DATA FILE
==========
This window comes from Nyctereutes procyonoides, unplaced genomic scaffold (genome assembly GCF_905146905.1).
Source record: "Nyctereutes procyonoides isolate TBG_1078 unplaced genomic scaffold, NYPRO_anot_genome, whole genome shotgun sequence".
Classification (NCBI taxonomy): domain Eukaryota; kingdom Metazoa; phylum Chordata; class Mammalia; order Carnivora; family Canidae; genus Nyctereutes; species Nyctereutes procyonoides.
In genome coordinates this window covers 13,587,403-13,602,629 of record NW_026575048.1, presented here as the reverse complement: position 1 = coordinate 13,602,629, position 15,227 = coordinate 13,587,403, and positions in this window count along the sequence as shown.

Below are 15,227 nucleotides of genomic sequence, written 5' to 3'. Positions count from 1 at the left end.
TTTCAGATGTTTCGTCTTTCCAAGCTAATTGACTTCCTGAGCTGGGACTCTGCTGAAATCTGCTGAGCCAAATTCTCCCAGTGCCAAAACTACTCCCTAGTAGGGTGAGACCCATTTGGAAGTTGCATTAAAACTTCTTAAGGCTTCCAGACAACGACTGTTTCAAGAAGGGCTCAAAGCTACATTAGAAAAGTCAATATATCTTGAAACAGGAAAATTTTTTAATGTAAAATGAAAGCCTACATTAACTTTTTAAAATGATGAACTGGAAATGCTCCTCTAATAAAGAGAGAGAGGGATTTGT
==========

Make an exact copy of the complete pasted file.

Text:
This window comes from Nyctereutes procyonoides, unplaced genomic scaffold (genome assembly GCF_905146905.1).
Source record: "Nyctereutes procyonoides isolate TBG_1078 unplaced genomic scaffold, NYPRO_anot_genome, whole genome shotgun sequence".
Classification (NCBI taxonomy): domain Eukaryota; kingdom Metazoa; phylum Chordata; class Mammalia; order Carnivora; family Canidae; genus Nyctereutes; species Nyctereutes procyonoides.
In genome coordinates this window covers 13,587,403-13,602,629 of record NW_026575048.1, presented here as the reverse complement: position 1 = coordinate 13,602,629, position 15,227 = coordinate 13,587,403, and positions in this window count along the sequence as shown.

Below are 15,227 nucleotides of genomic sequence, written 5' to 3'. Positions count from 1 at the left end.
TTTCAGATGTTTCGTCTTTCCAAGCTAATTGACTTCCTGAGCTGGGACTCTGCTGAAATCTGCTGAGCCAAATTCTCCCAGTGCCAAAACTACTCCCTAGTAGGGTGAGACCCATTTGGAAGTTGCATTAAAACTTCTTAAGGCTTCCAGACAACGACTGTTTCAAGAAGGGCTCAAAGCTACATTAGAAAAGTCAATATATCTTGAAACAGGAAAATTTTTTAATGTAAAATGAAAGCCTACATTAACTTTTTAAAATGATGAACTGGAAATGCTCCTCTAATAAAGAGAGAGAGGGATTTGT